Patent holders must also make it clear if there will be an expectation or requirement that auto manufacturers who use and develop open source patents will be obliged to reciprocate by open sourcing their developments. For example, if an auto manufacturer uses a patented battery component to create a new design that charges at twice the speed, can the original patent holder (and others) use the improved version royalty-free? The key to successful open sourcing is the perpetual ability to use and develop improved technology by the community. Thus, automakers should encourage future reciprocal collaboration when making their patents available to the community. 

Patent litigation is expensive and a tremendous burden on an ongoing business. In some instances, juries have awarded hundreds of millions of dollars to patent holders. These large awards also inhibit trust between large market players who have the resources for a drawn out court battle. This is enough to alarm many auto manufacturers, who manufacture thousands of vehicles each year and maintain an extensive patent portfolio of their own.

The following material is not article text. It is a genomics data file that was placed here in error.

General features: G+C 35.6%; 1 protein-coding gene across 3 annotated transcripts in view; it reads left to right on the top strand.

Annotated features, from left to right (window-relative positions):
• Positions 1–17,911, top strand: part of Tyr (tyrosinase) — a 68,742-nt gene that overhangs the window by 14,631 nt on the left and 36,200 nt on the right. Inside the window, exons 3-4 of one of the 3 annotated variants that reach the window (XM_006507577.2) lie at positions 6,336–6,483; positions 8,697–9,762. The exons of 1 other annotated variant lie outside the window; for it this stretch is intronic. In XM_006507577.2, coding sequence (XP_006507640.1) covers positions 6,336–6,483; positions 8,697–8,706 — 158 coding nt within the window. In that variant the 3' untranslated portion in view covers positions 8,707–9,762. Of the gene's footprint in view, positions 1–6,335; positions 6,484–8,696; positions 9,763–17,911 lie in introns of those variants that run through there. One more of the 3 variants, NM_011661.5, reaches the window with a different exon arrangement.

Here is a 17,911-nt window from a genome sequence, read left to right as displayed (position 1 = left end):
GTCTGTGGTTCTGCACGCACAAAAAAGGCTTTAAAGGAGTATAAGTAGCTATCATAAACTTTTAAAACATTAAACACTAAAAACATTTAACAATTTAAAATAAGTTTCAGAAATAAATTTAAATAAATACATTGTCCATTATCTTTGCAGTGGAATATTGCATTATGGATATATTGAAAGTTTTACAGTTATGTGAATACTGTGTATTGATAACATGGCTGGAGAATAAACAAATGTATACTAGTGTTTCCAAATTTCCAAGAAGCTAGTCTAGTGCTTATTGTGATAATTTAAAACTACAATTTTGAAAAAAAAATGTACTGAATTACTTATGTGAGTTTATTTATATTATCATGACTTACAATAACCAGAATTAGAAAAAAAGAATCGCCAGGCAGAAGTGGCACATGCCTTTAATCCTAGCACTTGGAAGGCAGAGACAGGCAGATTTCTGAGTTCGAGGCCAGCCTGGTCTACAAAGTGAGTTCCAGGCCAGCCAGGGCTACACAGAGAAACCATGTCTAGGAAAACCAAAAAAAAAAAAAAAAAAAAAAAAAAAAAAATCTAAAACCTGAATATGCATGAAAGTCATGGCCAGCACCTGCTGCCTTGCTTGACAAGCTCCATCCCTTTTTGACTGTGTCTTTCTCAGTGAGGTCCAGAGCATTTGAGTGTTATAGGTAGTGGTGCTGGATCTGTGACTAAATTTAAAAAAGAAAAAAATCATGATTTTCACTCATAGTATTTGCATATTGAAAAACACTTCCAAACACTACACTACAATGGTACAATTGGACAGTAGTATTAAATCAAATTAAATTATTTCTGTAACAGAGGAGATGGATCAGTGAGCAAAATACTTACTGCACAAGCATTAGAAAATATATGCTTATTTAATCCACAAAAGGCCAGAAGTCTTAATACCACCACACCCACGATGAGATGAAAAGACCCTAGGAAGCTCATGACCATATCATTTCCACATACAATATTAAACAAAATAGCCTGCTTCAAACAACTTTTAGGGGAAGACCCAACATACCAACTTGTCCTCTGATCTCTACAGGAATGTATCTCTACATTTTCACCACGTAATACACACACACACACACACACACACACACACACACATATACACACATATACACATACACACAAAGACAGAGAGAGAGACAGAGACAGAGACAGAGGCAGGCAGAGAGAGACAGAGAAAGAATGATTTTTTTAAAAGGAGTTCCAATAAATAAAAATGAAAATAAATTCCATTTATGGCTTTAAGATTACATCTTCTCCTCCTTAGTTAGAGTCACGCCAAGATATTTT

The transportation industry needs to make some tough decisions. On one hand, those automotive manufacturers that choose to use open source patents will have no option but to rely upon assurances that patent lawsuits will not result from their use. These automotive manufacturers will decide to use technology granted to the public in an appropriate manner and then make the required investments to improve technology.

On the other hand, other auto manufacturers have decided they would rather rely on themselves than the current selection of open source patents. This raises the question whether there is a lack of trust in the auto industry or whether the risks for open source collaboration are just too high, resulting in market independence and alliances rather than broad collaboration.


To read the original article on Bloomberg Law, click here (paywall, Bloomberg Law access required).